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Gaussian based Weights

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Hi.  I was studying the Bloom tutorial on learnopengl.com.

I understand the benefits of using a Gaussian blur for achieving a Bloom effect.  I understand that the author of this tutorial is using the gaussian values as weights which are used to determine how much neighboring pixels should affect the current pixel when blurred.  In this tutorial, the author chooses to use the following weights,

0.227027, 0.1945946, 0.1216216, 0.054054, 0.016216

Where 0.227027 + (0.1945946*2.0) + (0.1216216 * 2.0) + (0.054054 * 2.0) + (0.016216 *2.0) comes out to about 1.  The author chooses to same 4 samples to the left and right of the current pixel for a total sample count of 9 per axis.  All that makes sense but what I don't understand is how to calculate the weights myself.  For example, lets say I wanted a sample count of some arbitrary number like 5.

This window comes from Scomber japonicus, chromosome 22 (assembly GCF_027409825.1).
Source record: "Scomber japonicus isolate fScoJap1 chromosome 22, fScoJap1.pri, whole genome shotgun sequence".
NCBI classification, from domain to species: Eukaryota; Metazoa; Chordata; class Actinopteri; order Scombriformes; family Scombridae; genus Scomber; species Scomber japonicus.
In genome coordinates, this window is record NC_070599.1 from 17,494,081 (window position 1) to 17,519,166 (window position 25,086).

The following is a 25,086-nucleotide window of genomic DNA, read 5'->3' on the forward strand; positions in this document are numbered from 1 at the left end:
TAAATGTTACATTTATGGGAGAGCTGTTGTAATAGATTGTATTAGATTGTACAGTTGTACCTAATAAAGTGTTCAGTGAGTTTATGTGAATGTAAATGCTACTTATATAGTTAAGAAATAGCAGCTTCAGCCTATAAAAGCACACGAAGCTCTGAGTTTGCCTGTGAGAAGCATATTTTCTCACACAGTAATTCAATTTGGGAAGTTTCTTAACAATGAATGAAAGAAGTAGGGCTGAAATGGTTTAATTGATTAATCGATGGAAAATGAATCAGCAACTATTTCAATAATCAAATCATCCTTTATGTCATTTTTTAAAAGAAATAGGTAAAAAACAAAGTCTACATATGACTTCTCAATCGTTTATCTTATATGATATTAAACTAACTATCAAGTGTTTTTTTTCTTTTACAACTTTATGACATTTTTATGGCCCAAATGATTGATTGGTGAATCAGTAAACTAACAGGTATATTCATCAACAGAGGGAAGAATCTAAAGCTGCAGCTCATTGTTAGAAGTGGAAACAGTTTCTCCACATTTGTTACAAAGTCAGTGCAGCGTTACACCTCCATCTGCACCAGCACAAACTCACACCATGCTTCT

With a sample count of 5, the formula would then need to be A + (B * 2.0) + (C * 2.0) + (D * 2.0) + (E * 2.0) = 1
What I want to do is figure out how to calculate the wights, A,B,C,D, and E given the sample count.  Thanks!

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Here's a short C++11 program that roughly produces the same numbers:

	#include <cmath>
	#include <iostream>
	int main() {
	  double sigma = 1.75;
	  int N = 4;
	  double total = std::erf((N+.5) / (std::sqrt(2.0) * sigma)) - std::erf((-N-.5) / (std::sqrt(2.0) * sigma));
	  for (int i = -N; i <= +N; ++i) {
	    std::cout << (std::erf((i+.5) / (std::sqrt(2.0) * sigma)) - std::erf((i-.5) / (std::sqrt(2.0) * sigma))) / total << '\n';

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